Thus far, internet service providers claim they have no intent of blocking traffic, but that’s exactly what the changes allow them to do. Like with anything, internet service providers can be strong-armed and may receive political pressure from branches of government and intelligence agencies. This was made even more evident by Edward Snowden’s NSA leaks.
There is always a story behind these political decisions, especially when it seems to be a corporate battle. AT&T, Comcast Corp, and Verizon Communications INC now have the power in their hands and will determine what content consumers can access.
They now have unlimited power to how consumers access the internet, but the new rules also force them to be completely transparent and disclose any changes to the consumers. But who knows if that will even happen or if they will be held accountable for this.
According to Reuters, “Internet service providers say they will not block or throttle legal content but may engage in paid prioritization. They argue that the largely unregulated internet functioned well in the two decades before the 2015 order.”
FCC Commissioner Jessica Rosenworcel said in a written statement that the decision gives internet providers “extraordinary new power” from the FCC.
“They have the technical ability and business incentive to discriminate and manipulate your internet traffic. . . . And now this agency gives them the legal green light to go ahead,” she wrote.
Was the Internet Ever Really Free and Equal ?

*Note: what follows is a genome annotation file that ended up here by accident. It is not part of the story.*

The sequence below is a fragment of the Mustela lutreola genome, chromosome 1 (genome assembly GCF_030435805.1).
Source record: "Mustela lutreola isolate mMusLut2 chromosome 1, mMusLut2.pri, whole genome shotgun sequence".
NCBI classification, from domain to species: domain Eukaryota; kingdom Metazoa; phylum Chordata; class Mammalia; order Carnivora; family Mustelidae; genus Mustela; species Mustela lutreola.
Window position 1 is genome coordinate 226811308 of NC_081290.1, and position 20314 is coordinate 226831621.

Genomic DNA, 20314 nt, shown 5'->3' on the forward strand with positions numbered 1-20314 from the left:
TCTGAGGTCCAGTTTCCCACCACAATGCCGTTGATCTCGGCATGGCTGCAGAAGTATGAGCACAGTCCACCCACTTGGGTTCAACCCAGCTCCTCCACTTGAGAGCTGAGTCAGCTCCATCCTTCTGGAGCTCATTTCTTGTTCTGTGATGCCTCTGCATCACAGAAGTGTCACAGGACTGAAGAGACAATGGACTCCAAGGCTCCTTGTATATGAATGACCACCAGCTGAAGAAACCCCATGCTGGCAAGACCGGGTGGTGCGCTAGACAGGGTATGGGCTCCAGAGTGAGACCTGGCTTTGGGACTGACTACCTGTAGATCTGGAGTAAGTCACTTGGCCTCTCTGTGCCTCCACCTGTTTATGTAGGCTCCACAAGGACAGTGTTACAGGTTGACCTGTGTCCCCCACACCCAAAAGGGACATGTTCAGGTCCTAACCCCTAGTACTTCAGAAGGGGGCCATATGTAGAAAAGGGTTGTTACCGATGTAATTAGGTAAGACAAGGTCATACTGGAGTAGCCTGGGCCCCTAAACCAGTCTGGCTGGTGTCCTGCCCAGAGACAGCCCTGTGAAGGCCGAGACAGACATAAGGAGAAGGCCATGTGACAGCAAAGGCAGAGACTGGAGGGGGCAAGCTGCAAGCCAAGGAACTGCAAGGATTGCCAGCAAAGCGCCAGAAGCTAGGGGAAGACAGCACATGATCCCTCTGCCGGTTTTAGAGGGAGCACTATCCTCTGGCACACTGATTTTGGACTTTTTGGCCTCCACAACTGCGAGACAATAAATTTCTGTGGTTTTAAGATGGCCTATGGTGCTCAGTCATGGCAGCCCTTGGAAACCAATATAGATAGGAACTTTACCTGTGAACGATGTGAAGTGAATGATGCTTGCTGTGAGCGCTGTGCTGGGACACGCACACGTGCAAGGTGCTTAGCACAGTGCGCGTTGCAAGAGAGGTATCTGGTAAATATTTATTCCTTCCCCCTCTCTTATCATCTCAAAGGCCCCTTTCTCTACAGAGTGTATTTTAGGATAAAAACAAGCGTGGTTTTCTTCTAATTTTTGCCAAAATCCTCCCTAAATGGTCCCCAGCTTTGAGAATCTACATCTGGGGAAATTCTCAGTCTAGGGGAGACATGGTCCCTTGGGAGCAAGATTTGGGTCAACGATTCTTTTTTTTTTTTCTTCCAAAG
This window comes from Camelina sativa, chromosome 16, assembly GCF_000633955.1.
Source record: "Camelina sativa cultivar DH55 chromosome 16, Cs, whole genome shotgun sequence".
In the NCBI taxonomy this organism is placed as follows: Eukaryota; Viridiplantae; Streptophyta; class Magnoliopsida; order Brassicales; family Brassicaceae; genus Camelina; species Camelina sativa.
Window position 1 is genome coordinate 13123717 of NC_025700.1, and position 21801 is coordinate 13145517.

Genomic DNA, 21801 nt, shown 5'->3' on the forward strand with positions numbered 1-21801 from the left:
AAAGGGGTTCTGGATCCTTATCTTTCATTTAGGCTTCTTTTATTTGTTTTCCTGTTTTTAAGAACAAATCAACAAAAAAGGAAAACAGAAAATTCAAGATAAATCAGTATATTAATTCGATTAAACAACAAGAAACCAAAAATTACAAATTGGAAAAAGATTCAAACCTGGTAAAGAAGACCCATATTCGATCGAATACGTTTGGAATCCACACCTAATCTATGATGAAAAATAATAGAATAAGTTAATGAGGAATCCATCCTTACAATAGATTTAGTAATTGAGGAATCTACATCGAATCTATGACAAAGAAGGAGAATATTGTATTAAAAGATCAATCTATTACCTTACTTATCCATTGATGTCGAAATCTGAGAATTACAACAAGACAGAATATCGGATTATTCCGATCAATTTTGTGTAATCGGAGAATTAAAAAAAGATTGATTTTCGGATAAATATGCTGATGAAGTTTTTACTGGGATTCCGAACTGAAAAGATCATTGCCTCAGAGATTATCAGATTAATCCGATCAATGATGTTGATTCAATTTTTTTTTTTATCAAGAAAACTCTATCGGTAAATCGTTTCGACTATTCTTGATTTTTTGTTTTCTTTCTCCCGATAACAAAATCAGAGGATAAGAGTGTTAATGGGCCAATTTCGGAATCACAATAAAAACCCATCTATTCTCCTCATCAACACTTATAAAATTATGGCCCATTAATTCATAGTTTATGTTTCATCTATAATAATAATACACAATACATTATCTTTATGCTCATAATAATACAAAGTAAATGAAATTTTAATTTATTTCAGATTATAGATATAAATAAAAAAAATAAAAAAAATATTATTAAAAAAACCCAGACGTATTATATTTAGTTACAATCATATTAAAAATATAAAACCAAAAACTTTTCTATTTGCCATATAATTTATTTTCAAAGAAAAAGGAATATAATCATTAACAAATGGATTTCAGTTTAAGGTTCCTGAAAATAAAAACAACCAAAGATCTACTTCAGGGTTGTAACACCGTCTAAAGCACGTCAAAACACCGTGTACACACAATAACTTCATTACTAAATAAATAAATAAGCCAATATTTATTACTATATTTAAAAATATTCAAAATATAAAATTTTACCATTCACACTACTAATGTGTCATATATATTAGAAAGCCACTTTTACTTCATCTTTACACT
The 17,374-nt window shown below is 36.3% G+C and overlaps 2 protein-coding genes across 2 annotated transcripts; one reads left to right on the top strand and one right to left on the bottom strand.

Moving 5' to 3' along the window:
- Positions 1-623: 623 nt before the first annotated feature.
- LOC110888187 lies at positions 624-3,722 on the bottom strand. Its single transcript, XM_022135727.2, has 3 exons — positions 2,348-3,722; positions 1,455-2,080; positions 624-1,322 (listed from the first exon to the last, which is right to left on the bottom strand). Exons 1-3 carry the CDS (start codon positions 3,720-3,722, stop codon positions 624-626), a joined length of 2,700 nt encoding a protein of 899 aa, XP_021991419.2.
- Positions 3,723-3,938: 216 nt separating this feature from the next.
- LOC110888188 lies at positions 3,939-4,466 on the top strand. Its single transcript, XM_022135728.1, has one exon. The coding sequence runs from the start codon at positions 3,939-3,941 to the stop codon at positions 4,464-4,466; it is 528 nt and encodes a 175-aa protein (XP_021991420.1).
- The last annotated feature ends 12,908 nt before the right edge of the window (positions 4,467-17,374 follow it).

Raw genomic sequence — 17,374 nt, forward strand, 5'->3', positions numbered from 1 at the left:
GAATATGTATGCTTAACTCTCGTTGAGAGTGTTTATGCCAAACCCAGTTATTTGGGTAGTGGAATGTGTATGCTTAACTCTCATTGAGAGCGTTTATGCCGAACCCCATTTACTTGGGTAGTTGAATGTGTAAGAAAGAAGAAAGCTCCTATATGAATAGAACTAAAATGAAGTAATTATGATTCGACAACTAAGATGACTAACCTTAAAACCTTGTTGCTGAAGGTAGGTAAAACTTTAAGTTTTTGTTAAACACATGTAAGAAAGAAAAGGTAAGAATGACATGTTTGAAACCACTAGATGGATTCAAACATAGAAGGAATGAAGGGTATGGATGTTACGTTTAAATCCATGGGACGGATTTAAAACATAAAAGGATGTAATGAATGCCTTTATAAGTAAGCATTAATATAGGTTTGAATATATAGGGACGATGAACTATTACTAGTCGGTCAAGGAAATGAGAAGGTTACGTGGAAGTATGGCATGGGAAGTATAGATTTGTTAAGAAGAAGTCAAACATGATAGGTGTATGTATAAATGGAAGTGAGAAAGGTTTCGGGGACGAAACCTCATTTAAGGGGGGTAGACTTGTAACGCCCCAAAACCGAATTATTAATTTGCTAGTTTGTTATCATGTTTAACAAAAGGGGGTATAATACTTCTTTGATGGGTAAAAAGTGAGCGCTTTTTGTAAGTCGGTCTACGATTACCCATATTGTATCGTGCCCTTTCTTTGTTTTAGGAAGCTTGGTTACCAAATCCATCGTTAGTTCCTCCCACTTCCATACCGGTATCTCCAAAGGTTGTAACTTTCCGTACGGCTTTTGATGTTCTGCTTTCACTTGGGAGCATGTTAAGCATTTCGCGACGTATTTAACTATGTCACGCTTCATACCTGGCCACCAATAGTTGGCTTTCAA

Was the internet ever really free? To some extent sure it was. But it’s presented a massive problem for the global elite. Prior to the birth of the internet, most Westerners’ source of information came from approximately six corporations who controlled Western media. That’s it, that’s all. There were no other sources of information available to the public with regards to learning about what is happening in the world.
These corporations were exposed, as well as mainstream media. It’s now a disclosed fact that mainstream media was and is a branch of corporations and intelligence agencies. Perhaps this is why Anderson Cooper interned with the CIA?
Alternative, not corporate/government funded media started to generate more views than mainstream media. For example, a few years ago, Collective Evolution had reached over 1.5 billion site hits in only four heavy years of traffic.
We’re talking about multiple websites presenting credible sources and evidence which constantly opposed the Western mainstream media narrative on issues like health and politics.